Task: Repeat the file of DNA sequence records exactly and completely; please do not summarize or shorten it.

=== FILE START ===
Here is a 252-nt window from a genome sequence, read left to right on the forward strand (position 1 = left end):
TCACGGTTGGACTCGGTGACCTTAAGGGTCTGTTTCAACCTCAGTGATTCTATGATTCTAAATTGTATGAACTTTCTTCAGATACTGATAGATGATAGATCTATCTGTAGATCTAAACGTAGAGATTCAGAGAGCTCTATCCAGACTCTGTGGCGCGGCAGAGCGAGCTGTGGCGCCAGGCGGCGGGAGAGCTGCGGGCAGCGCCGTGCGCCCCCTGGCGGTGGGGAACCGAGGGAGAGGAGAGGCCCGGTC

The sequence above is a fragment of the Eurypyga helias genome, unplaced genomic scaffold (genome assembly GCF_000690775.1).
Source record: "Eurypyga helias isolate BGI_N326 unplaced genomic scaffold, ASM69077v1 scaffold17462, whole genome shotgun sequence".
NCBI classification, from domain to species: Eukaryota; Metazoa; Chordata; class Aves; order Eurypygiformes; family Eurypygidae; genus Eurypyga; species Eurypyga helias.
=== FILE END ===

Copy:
Here is a 252-nt window from a genome sequence, read left to right on the forward strand (position 1 = left end):
TCACGGTTGGACTCGGTGACCTTAAGGGTCTGTTTCAACCTCAGTGATTCTATGATTCTAAATTGTATGAACTTTCTTCAGATACTGATAGATGATAGATCTATCTGTAGATCTAAACGTAGAGATTCAGAGAGCTCTATCCAGACTCTGTGGCGCGGCAGAGCGAGCTGTGGCGCCAGGCGGCGGGAGAGCTGCGGGCAGCGCCGTGCGCCCCCTGGCGGTGGGGAACCGAGGGAGAGGAGAGGCCCGGTC

The sequence above is a fragment of the Eurypyga helias genome, unplaced genomic scaffold (genome assembly GCF_000690775.1).
Source record: "Eurypyga helias isolate BGI_N326 unplaced genomic scaffold, ASM69077v1 scaffold17462, whole genome shotgun sequence".
NCBI classification, from domain to species: Eukaryota; Metazoa; Chordata; class Aves; order Eurypygiformes; family Eurypygidae; genus Eurypyga; species Eurypyga helias.